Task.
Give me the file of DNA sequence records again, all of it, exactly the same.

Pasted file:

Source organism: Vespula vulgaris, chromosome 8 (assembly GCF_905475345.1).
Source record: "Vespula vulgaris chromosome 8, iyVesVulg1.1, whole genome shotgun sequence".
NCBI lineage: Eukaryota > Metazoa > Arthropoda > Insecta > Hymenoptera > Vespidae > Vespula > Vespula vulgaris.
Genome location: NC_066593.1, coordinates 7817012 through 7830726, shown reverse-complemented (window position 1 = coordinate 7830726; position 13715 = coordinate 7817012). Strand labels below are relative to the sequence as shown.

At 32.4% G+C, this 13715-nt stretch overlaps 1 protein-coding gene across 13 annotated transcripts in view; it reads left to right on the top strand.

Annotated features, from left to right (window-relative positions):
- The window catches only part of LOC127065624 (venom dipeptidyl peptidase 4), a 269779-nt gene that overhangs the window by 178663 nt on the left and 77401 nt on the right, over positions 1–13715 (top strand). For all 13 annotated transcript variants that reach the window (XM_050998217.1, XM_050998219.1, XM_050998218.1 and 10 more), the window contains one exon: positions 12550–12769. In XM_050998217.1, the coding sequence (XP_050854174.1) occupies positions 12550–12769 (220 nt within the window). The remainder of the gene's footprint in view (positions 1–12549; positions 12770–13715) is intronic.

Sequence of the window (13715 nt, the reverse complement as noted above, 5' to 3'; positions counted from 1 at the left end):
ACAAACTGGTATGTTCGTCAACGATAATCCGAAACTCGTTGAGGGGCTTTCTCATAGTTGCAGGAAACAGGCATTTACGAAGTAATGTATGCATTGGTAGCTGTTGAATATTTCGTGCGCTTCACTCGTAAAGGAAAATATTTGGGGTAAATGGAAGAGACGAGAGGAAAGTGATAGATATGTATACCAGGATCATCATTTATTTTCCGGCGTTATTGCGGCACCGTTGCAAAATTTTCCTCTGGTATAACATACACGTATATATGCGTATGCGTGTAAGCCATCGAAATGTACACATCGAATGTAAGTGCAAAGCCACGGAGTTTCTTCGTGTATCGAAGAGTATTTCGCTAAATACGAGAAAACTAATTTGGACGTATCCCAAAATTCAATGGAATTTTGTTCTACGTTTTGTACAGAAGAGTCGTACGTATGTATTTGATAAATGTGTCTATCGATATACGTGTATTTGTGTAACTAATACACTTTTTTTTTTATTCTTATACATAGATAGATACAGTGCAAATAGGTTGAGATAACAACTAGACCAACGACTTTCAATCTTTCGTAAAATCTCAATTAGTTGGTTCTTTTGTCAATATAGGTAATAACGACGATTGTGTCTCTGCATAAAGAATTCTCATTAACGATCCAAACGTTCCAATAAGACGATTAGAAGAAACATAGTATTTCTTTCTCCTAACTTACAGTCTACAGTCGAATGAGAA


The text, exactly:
Source organism: Vespula vulgaris, chromosome 8 (assembly GCF_905475345.1).
Source record: "Vespula vulgaris chromosome 8, iyVesVulg1.1, whole genome shotgun sequence".
NCBI lineage: Eukaryota > Metazoa > Arthropoda > Insecta > Hymenoptera > Vespidae > Vespula > Vespula vulgaris.
Genome location: NC_066593.1, coordinates 7817012 through 7830726, shown reverse-complemented (window position 1 = coordinate 7830726; position 13715 = coordinate 7817012). Strand labels below are relative to the sequence as shown.

At 32.4% G+C, this 13715-nt stretch overlaps 1 protein-coding gene across 13 annotated transcripts in view; it reads left to right on the top strand.

Annotated features, from left to right (window-relative positions):
- The window catches only part of LOC127065624 (venom dipeptidyl peptidase 4), a 269779-nt gene that overhangs the window by 178663 nt on the left and 77401 nt on the right, over positions 1–13715 (top strand). For all 13 annotated transcript variants that reach the window (XM_050998217.1, XM_050998219.1, XM_050998218.1 and 10 more), the window contains one exon: positions 12550–12769. In XM_050998217.1, the coding sequence (XP_050854174.1) occupies positions 12550–12769 (220 nt within the window). The remainder of the gene's footprint in view (positions 1–12549; positions 12770–13715) is intronic.

Sequence of the window (13715 nt, the reverse complement as noted above, 5' to 3'; positions counted from 1 at the left end):
ACAAACTGGTATGTTCGTCAACGATAATCCGAAACTCGTTGAGGGGCTTTCTCATAGTTGCAGGAAACAGGCATTTACGAAGTAATGTATGCATTGGTAGCTGTTGAATATTTCGTGCGCTTCACTCGTAAAGGAAAATATTTGGGGTAAATGGAAGAGACGAGAGGAAAGTGATAGATATGTATACCAGGATCATCATTTATTTTCCGGCGTTATTGCGGCACCGTTGCAAAATTTTCCTCTGGTATAACATACACGTATATATGCGTATGCGTGTAAGCCATCGAAATGTACACATCGAATGTAAGTGCAAAGCCACGGAGTTTCTTCGTGTATCGAAGAGTATTTCGCTAAATACGAGAAAACTAATTTGGACGTATCCCAAAATTCAATGGAATTTTGTTCTACGTTTTGTACAGAAGAGTCGTACGTATGTATTTGATAAATGTGTCTATCGATATACGTGTATTTGTGTAACTAATACACTTTTTTTTTTATTCTTATACATAGATAGATACAGTGCAAATAGGTTGAGATAACAACTAGACCAACGACTTTCAATCTTTCGTAAAATCTCAATTAGTTGGTTCTTTTGTCAATATAGGTAATAACGACGATTGTGTCTCTGCATAAAGAATTCTCATTAACGATCCAAACGTTCCAATAAGACGATTAGAAGAAACATAGTATTTCTTTCTCCTAACTTACAGTCTACAGTCGAATGAGAA